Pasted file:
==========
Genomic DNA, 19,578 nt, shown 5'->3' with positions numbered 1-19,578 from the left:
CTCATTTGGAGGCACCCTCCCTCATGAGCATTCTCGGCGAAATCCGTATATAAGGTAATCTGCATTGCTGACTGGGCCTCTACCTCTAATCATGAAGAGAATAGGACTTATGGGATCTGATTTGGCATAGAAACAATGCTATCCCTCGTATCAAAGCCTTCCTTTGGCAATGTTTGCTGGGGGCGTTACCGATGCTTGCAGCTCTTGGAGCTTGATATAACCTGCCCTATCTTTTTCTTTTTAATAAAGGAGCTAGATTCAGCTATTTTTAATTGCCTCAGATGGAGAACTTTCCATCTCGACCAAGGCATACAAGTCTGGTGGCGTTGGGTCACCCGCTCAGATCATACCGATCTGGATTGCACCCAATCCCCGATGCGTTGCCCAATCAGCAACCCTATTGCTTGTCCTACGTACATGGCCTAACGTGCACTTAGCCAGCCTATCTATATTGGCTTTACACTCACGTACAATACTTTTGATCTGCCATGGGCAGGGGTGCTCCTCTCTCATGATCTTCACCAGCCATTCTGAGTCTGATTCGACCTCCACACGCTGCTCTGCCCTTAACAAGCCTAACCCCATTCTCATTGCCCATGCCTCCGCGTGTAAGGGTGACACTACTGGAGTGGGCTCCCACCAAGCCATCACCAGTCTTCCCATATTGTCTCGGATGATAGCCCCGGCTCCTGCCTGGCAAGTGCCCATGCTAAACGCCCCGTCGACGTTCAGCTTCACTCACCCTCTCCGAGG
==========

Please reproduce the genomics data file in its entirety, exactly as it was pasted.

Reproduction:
Genomic DNA, 19,578 nt, shown 5'->3' with positions numbered 1-19,578 from the left:
CTCATTTGGAGGCACCCTCCCTCATGAGCATTCTCGGCGAAATCCGTATATAAGGTAATCTGCATTGCTGACTGGGCCTCTACCTCTAATCATGAAGAGAATAGGACTTATGGGATCTGATTTGGCATAGAAACAATGCTATCCCTCGTATCAAAGCCTTCCTTTGGCAATGTTTGCTGGGGGCGTTACCGATGCTTGCAGCTCTTGGAGCTTGATATAACCTGCCCTATCTTTTTCTTTTTAATAAAGGAGCTAGATTCAGCTATTTTTAATTGCCTCAGATGGAGAACTTTCCATCTCGACCAAGGCATACAAGTCTGGTGGCGTTGGGTCACCCGCTCAGATCATACCGATCTGGATTGCACCCAATCCCCGATGCGTTGCCCAATCAGCAACCCTATTGCTTGTCCTACGTACATGGCCTAACGTGCACTTAGCCAGCCTATCTATATTGGCTTTACACTCACGTACAATACTTTTGATCTGCCATGGGCAGGGGTGCTCCTCTCTCATGATCTTCACCAGCCATTCTGAGTCTGATTCGACCTCCACACGCTGCTCTGCCCTTAACAAGCCTAACCCCATTCTCATTGCCCATGCCTCCGCGTGTAAGGGTGACACTACTGGAGTGGGCTCCCACCAAGCCATCACCAGTCTTCCCATATTGTCTCGGATGATAGCCCCGGCTCCTGCCTGGCAAGTGCCCATGCTAAACGCCCCGTCGACGTTCAGCTTCACTCACCCTCTCCGAGG